True Blood’s second episode moves past the “let’s catch up” the first episode offered and sets the season’s plots in motion. “You Smell Like Dinner” is tightly crafted and exciting, with wonderful performances, particularly from Alexander Skarsgård and Fiona Shaw. This will be the season of the witch, indeed, as Shaw’s Marnie shifts into something quite different and very dangerous, while Eric goes in the opposite direction and becomes very vulnerable.
Unfortunately, all the plots from last season are still in motion, despite the clear need for pruning. The Hotshot narrative is the one I would miss the least, but Ryan Kwanten does his considerable best to sell it. I care for Jason and Sheriff Andy very much, but whether that will overcome my distaste for Chrystal and Felton remains to be seen. It may help if Jason decides being held at knife point and then partially eaten in order to make him into baby daddy material is not what he hopes for in a date. I know Crystal is hopped up on V, but nothing last season helped me bond with her, so I’d just like Jason to see her in his rear view mirror. At least at the moment, so does Jason.
Sam would like to see the last of Tommy, but Tommy stubbornly hangs around, trying to wriggle back into Sam’s life. Sam’s brother is not nearly as successful as school teacher Luna, who arrives in Sam’s office to seduce him, but really seems to want him to commit to joining the other shifters playing their own version of Truth or Dare. Everyone’s telling the truth, but Luna trumps them all when she admits she can shift into other people. Luna’s story of shifting into her own dead mother generates sympathy from Sam, but I have a suspicion there’s more to the tale and it won’t be pretty. Luna hints as much to Sam in his office when she says she’s done things she’s not proud of. Generally, in Bon Temps, one should suspect the worst at these kinds of confessions.
Arlene has no trouble suspecting the worst about her baby, who does indeed seem to have hints of unbabylike behaviour. Whether it ‘s actually Renelike behaviour remains to be seen, but as Sookie finds out when she coos and calls the baby an old soul, Arlene has already made up her mind her baby is not what he appears. I don’t love this plot, as to my mind, Arlene and Terry work best as supporting characters who add a lot to the main story but don’t need one of their own. But since we seem to heading down that road anyway, I hope the writers give the story a real twist in Bon Temps and make Arlene’s fears the real enemy and not the baby, who would be that rarity: an ordinary human. Normal humans are scarcer and scarcer in this small Southern town and that’s a shame. True Blood works best when ordinary humans and supernatural folks try to co-exist and that’s hard if all the humans turn out to be a secret devil babies, shifters or witches.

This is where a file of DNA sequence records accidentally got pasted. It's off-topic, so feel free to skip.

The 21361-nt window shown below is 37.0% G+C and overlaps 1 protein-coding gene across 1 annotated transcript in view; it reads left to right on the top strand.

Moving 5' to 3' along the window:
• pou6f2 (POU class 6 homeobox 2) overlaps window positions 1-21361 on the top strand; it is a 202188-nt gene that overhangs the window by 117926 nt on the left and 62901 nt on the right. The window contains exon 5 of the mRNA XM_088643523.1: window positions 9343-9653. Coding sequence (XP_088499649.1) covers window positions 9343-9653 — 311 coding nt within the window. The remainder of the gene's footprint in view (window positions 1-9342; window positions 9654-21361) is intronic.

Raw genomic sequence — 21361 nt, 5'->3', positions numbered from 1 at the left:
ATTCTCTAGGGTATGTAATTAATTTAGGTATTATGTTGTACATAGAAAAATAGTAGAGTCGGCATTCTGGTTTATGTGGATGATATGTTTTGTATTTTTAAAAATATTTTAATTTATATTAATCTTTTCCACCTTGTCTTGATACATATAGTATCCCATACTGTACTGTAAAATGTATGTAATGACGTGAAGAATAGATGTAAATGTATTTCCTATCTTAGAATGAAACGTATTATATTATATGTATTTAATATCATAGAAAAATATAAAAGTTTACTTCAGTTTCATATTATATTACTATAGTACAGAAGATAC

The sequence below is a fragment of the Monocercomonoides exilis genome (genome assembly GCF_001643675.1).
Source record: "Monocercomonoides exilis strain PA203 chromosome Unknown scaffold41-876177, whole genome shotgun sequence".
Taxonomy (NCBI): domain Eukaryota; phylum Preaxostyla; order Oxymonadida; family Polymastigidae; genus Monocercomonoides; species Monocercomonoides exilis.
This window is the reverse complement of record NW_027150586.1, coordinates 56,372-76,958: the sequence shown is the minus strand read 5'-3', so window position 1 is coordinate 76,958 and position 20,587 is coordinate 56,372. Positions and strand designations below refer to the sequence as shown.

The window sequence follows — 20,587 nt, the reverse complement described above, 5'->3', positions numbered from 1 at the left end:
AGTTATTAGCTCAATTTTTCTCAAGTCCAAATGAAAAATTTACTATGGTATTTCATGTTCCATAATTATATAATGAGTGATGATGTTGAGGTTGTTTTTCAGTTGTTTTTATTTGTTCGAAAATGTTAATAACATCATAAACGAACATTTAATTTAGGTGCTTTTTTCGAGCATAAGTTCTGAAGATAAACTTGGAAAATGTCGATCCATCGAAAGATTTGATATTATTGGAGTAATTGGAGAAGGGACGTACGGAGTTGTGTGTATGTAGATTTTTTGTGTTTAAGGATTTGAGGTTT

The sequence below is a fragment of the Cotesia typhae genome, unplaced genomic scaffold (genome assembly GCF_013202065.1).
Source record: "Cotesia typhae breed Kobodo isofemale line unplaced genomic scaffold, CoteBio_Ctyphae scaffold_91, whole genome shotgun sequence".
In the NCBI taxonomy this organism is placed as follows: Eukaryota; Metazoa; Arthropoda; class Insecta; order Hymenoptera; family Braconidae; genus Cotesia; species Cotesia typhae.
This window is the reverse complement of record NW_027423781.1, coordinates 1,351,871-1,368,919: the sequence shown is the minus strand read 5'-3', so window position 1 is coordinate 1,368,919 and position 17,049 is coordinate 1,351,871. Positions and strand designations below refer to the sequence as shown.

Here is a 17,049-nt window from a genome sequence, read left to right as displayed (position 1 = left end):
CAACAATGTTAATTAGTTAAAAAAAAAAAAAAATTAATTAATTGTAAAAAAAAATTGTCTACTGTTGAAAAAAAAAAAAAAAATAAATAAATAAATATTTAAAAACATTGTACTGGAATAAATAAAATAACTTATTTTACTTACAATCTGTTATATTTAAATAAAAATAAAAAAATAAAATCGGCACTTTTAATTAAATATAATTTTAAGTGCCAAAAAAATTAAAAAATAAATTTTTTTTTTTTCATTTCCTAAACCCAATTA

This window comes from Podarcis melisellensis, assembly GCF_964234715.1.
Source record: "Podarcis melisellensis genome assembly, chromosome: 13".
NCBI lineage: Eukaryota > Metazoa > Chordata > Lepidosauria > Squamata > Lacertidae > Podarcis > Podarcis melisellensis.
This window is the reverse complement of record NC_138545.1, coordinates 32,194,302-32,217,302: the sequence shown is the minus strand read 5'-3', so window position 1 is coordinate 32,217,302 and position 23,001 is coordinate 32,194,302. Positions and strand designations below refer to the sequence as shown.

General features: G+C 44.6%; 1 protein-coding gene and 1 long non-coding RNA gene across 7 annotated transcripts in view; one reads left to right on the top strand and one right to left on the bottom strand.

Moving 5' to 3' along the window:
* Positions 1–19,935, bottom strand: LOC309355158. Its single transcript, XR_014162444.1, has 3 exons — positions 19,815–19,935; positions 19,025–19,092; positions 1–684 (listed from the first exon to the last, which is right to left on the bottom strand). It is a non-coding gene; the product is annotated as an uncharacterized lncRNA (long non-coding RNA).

Tara, so far, has no supernatural secrets, but she has plenty of the human kind. I am so delighted to see Tara back in fighting form that I can almost forgive the character for the past two years. Her new persona as lesbian cage fighter in New Orleans is almost too over the top, but anything is better than Victim Tara. It will be interesting to see if Tara’s new girlfriend is more than she seems and how deeply Tara will get drawn into the coven, given that the magic helps rescue her from a very angry Eric.
Jessica and Hoyt are having their own troubles, despite Hoyt hotly standing up for his vampire girlfriend to the picketers outside Fangtasia. Hoyt is nursing a black eye which Jessica offers to heal with her blood. She is hurt to discover her boyfriend considers her gift to be a dangerous drug rather than a healing elixir. Jessica is so upset she has to leave the house and against her own better judgement, she ends up at Fangtasia, on the prowl for a nice young snack. The young vampire is torn between her desire to hunt and her desire for Hoyt, and for tonight, it’s Hunting 1, Hoyt 0.
All of these stories thread through the main narrative, which is driven by Eric, Sookie, Bill, Marnie and Lafayette. Sookie begins the episode arguing with Eric, who has the odd idea that because he bought the house, he bought Sookie. When Sookie points out that the former owners don’t convey with the title, he changes tactics and offers to protect Sookie, given that she smells like sunshine in a convenient human bottle and is therefore always going to be in danger from vampires.
When Sookie fails to see Eric as different from those dangerous vampires, the sheriff adopts a new tactic. He tries to drop his layers of sarcasm and urbane flirtatiousness and admit to Sookie that he cares for her. He reminds Sookie that he could overpower her if he wanted, saying, “But instead I am asking you to be mine.” Sookie, however, sees Eric through the same old lens, remembering very well that he can be dangerous and cunning. She refuses his offer, but Eric is far from put off. Instead, he reminds her of his new status in her life as he tells her he will look after the repairs to her house and then does so, including installing a nice little cubby for himself.